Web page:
Tuesday, July 3, 2018

July 3 is Stay Out of the Sun Day!

Today's Bolles girl knows that if she gets too much sun her skin tone may end up matching her swimsuit! This charming cover hit the newsstands 83 years ago this month (in 1935, if you don't want to do the math) and is one of several Enoch painted over the years featuring sun parasols. I think used them to add some interest to the composition and I'd be very curious to know if the tips of the parasol were cropped out of view in the original painting. The overhang of the parasol, along with the girl's extended legs, each work to project the painting toward the viewer, and that cool blue shadow adds additional depth to the perspective.

Stay tuned to this channel for more Summer themed posts as well as the continuing "One-Off" series featuring magazines that Enoch only painted a single cover for.  And there may be a post in the near future with some Big Bolles news.  That's all I can say for now.  In the meantime, don't forget to use sunscreen of one sort or another when you go out in the sun.

Tuesday, June 19, 2018

One-off Part Five

Our latest installment in the One-off series ranks as the biggest outlier of them all. Bolles would only paint two more covers for the movie fan magazine genre and this was his sole cover for Screen Romances. I think the only reason Bolles did the cover was due to the prodding of the magazine's art director, Abril Lamarque, who also served in that role for Film Fun. Initially, Lamarque was hired by Film Fun to draw monthly full page pen and ink panels but he was soon given additional responsibilities to rework the look of the  magazine.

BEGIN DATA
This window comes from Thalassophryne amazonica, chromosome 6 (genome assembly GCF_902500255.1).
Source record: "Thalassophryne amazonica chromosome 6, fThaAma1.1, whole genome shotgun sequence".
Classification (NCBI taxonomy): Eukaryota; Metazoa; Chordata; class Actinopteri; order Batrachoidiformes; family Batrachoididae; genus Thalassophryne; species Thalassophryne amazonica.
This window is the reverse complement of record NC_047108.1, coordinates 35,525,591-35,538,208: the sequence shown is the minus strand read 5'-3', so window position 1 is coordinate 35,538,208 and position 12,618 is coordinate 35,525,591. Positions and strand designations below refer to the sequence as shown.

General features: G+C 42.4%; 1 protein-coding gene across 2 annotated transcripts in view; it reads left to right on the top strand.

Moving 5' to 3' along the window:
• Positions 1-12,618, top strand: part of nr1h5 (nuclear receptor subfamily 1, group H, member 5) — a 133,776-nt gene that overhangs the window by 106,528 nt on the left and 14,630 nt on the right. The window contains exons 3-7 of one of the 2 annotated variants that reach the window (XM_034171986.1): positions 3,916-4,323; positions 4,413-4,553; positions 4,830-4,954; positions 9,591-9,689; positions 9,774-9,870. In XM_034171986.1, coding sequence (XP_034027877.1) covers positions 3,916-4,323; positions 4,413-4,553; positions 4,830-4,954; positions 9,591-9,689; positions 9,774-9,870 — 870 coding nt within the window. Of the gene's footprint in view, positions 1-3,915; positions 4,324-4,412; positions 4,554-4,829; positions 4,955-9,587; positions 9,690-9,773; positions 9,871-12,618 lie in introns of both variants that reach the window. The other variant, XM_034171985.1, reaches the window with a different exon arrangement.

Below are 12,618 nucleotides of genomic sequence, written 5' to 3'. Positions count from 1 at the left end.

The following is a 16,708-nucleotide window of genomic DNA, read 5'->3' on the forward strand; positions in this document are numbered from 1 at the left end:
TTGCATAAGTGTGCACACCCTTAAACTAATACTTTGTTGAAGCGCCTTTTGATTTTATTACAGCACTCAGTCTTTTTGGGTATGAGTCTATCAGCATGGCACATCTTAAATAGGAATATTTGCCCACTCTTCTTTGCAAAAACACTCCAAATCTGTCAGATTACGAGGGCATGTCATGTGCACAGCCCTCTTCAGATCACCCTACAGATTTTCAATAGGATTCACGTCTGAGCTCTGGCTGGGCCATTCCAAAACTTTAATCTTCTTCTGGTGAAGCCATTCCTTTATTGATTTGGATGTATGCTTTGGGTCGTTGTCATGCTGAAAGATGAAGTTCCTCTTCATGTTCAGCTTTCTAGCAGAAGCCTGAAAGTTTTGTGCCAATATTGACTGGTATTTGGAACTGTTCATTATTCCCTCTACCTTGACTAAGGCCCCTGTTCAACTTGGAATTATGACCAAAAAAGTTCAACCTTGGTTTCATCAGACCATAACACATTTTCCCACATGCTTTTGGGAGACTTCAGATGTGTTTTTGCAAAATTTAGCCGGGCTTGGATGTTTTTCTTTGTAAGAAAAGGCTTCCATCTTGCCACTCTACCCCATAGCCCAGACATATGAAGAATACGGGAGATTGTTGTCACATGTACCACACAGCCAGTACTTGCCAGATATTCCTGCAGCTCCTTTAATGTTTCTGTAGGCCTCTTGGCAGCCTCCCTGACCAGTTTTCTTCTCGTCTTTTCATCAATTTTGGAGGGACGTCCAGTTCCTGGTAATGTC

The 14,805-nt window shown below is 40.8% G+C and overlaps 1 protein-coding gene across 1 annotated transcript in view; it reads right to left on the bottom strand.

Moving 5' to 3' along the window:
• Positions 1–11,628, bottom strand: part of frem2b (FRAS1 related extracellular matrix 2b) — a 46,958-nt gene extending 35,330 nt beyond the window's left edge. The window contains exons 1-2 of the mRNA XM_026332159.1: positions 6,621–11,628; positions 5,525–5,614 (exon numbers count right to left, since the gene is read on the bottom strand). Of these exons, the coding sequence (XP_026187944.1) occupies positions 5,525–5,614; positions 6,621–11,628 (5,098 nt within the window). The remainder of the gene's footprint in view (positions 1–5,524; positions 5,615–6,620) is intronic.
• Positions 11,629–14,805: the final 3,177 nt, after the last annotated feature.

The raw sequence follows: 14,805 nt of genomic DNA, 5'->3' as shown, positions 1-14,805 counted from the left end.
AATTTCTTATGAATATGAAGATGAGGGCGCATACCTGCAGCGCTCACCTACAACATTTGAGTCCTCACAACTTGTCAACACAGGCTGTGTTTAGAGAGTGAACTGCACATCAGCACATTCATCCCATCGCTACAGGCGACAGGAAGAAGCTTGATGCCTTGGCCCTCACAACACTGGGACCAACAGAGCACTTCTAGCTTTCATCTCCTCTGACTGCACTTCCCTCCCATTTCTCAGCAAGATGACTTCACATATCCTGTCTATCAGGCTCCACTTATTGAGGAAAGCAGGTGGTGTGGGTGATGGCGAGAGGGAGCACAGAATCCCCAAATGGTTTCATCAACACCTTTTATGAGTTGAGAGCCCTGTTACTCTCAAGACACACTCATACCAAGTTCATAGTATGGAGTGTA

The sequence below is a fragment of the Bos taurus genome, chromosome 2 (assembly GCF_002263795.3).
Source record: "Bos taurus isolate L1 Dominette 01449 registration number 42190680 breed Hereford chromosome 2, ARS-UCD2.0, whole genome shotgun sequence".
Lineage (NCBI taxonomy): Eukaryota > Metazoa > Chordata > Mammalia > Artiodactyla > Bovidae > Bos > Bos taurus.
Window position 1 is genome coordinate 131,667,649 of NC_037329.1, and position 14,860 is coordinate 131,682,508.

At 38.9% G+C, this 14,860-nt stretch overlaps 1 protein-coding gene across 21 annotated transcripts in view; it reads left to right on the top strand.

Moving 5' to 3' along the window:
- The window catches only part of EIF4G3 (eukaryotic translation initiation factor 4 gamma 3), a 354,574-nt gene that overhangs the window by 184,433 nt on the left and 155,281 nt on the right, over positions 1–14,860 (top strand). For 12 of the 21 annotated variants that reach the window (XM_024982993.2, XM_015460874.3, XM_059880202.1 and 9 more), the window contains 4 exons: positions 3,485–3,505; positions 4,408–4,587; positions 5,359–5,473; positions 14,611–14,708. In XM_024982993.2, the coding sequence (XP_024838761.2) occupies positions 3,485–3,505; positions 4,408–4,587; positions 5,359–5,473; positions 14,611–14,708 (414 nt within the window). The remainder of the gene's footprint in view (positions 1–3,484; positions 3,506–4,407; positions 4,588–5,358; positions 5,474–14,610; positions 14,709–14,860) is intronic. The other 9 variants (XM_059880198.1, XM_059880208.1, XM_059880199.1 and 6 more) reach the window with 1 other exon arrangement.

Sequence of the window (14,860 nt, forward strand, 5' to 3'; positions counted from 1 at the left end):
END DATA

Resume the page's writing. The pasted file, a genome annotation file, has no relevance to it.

While I'd rank this as a very successful cover and a good likeness, Bolles artistic DNA is anything but dominant. My theory is that he was assigned to make this cover as Rolf Armstrong-like as possible. Hence the gigantic signature, which is uncharacteristically camouflaged into the background. Neither Armstrong nor Bolles were shy about making their signatures pop out with bold tones.  Another reason I think Bolles channeled Armstrong is that his blending and tonality make the image look more like it was done with pastels, the medium Armstrong worked in (he had an enormous pallet of over a thousand pastels) than oil. In fact I think Armstrong took notice when Bolles produced a cover the movie fan magazine,Talking Screen (which was soon re-titled Silver Screen after the novelty of the "talkies" wore off).  Barely a month after Bolles' cover appeared, Armstrong duplicated the exact pose for a competing magazine (but that's another story left for later).